Calderbank Offers4 Sep 2019 | Lisa Pepper
The Resurrection of Calderbank Offers
When a couple divorces, they are encouraged by the Courts to consider other dispute resolution options such as mediation: before embarking on expensive financial proceedings at Court to settle their financial separation.
Cost Statements for Financial Proceedings on Divorce
If instead, the parties end up in financial Court proceedings on divorce, at every hearing they are both required to provide each other with costs estimates (Form H) and 14 days before the Final Hearing, a more detailed costs estimate (Form H1). These Forms can be found on the Court Service website. They focus everyone’s minds on the costs incurred as the proceedings continue (frequently the costs double between each hearing).
What is a Calderbank Offer?
In financial proceedings at Court, until April 2006, Calderbank offers could be made. In April 2006, Rule 2.71 was introduced into the Family Procedure Rules 1991 (as they then were) bringing in the current No Order as to Costs presumption, later maintained in the Family Procedure Rules 2010. These rules are the framework in which the lawyers, the Judges and the clients must work within the Court.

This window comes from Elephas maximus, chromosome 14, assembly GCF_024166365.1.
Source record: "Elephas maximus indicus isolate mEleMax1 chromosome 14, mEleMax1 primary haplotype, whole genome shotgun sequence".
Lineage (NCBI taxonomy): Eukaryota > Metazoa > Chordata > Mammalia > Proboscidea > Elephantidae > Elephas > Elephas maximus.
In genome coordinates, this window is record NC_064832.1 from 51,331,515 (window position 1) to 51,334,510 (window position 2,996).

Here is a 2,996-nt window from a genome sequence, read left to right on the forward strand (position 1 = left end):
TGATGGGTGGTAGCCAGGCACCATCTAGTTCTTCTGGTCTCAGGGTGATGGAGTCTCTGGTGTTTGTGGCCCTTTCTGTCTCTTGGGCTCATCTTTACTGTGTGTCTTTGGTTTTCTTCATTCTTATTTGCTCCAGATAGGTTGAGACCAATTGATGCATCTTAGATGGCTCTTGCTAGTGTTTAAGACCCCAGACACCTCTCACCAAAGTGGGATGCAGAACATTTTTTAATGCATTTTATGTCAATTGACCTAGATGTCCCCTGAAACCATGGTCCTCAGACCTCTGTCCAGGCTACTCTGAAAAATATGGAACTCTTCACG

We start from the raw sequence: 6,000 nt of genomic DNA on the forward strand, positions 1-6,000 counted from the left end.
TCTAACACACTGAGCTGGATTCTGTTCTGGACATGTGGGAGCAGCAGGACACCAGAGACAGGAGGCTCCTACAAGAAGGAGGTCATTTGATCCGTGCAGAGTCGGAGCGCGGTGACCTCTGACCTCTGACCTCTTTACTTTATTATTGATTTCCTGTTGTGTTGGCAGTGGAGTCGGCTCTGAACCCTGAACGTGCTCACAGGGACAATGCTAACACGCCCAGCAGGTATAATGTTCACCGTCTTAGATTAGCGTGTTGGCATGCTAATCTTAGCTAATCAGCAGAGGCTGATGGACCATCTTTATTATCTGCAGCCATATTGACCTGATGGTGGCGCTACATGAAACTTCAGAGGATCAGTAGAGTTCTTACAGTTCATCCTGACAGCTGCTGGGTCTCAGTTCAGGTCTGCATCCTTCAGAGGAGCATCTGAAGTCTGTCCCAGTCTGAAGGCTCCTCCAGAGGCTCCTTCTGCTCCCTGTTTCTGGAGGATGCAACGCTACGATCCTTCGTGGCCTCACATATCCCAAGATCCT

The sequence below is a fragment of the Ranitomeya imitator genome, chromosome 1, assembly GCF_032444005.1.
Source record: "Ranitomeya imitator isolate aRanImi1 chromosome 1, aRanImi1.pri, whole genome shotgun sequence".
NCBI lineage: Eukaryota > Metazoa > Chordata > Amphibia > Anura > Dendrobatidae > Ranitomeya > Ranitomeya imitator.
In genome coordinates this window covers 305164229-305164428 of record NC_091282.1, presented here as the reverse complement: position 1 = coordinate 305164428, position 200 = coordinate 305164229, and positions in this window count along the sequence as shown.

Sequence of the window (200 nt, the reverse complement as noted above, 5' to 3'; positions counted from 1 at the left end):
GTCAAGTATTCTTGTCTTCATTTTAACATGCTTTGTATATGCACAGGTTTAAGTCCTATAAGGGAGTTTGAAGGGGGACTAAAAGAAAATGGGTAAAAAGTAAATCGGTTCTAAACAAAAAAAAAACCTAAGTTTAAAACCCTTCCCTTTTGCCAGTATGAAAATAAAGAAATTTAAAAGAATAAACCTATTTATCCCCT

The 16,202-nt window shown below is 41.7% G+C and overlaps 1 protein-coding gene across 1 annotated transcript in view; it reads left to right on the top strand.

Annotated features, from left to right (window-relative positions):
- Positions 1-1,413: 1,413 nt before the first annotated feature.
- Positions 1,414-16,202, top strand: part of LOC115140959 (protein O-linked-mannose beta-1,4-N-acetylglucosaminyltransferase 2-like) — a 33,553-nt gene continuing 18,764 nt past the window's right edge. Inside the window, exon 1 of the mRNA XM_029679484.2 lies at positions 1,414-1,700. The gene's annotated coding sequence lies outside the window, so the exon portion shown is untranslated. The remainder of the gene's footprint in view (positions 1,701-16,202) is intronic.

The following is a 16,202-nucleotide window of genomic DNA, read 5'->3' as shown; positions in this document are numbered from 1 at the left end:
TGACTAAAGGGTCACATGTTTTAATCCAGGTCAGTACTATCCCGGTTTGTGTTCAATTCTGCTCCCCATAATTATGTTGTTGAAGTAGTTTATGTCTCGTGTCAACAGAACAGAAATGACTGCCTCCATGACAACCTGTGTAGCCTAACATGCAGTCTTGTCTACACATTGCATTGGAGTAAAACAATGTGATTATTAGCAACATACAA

A Calderbank offer was an offer of financial settlement made “without prejudice save as to costs”. Other than at the Financial Dispute Resolution Hearing, the Judge hearing the case would not be allowed to be told what that offer was. The sting in the tail was where the Court decides the case at the final Financial Hearing (many cases settle before this). If the case fights all the way to a final hearing, and if, say, the husband had made a Calderbank offer to the wife, which she refused, and the Judge awarded her less than the husband’s offer, then she was at risk of paying the husband’s costs from 28 days after the offer was made, on top of her own. This used to put quite a lot of pressure on a party receiving a Calderbank offer to consider it seriously and to be quite confident before they continued their case through the Courts, seeking more.